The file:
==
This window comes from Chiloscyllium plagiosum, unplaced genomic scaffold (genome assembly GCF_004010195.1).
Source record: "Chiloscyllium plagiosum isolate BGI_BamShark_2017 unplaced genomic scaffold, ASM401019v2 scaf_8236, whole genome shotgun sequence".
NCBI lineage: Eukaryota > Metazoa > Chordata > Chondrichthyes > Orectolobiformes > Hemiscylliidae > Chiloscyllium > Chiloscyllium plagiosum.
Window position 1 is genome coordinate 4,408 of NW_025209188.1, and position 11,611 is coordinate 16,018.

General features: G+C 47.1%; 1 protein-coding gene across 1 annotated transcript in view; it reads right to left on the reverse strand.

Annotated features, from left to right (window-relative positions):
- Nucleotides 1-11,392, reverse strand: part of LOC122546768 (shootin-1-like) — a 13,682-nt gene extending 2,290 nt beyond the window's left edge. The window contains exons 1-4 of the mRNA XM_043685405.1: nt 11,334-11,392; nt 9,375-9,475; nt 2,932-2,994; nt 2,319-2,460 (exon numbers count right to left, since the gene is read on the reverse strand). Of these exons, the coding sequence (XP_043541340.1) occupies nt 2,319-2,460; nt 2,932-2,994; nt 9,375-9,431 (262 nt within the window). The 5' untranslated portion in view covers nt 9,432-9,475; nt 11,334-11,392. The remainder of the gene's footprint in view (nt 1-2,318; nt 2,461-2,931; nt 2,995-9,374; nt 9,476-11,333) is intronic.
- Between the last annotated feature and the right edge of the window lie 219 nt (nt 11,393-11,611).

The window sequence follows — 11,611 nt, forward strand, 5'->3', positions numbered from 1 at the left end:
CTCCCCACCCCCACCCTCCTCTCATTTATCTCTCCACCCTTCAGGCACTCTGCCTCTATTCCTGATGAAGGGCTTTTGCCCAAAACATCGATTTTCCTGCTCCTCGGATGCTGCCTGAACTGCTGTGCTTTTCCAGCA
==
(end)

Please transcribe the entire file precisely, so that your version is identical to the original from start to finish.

This window comes from Chiloscyllium plagiosum, unplaced genomic scaffold (genome assembly GCF_004010195.1).
Source record: "Chiloscyllium plagiosum isolate BGI_BamShark_2017 unplaced genomic scaffold, ASM401019v2 scaf_8236, whole genome shotgun sequence".
NCBI lineage: Eukaryota > Metazoa > Chordata > Chondrichthyes > Orectolobiformes > Hemiscylliidae > Chiloscyllium > Chiloscyllium plagiosum.
Window position 1 is genome coordinate 4,408 of NW_025209188.1, and position 11,611 is coordinate 16,018.

General features: G+C 47.1%; 1 protein-coding gene across 1 annotated transcript in view; it reads right to left on the reverse strand.

Annotated features, from left to right (window-relative positions):
- Nucleotides 1-11,392, reverse strand: part of LOC122546768 (shootin-1-like) — a 13,682-nt gene extending 2,290 nt beyond the window's left edge. The window contains exons 1-4 of the mRNA XM_043685405.1: nt 11,334-11,392; nt 9,375-9,475; nt 2,932-2,994; nt 2,319-2,460 (exon numbers count right to left, since the gene is read on the reverse strand). Of these exons, the coding sequence (XP_043541340.1) occupies nt 2,319-2,460; nt 2,932-2,994; nt 9,375-9,431 (262 nt within the window). The 5' untranslated portion in view covers nt 9,432-9,475; nt 11,334-11,392. The remainder of the gene's footprint in view (nt 1-2,318; nt 2,461-2,931; nt 2,995-9,374; nt 9,476-11,333) is intronic.
- Between the last annotated feature and the right edge of the window lie 219 nt (nt 11,393-11,611).

The window sequence follows — 11,611 nt, forward strand, 5'->3', positions numbered from 1 at the left end:
CTCCCCACCCCCACCCTCCTCTCATTTATCTCTCCACCCTTCAGGCACTCTGCCTCTATTCCTGATGAAGGGCTTTTGCCCAAAACATCGATTTTCCTGCTCCTCGGATGCTGCCTGAACTGCTGTGCTTTTCCAGCA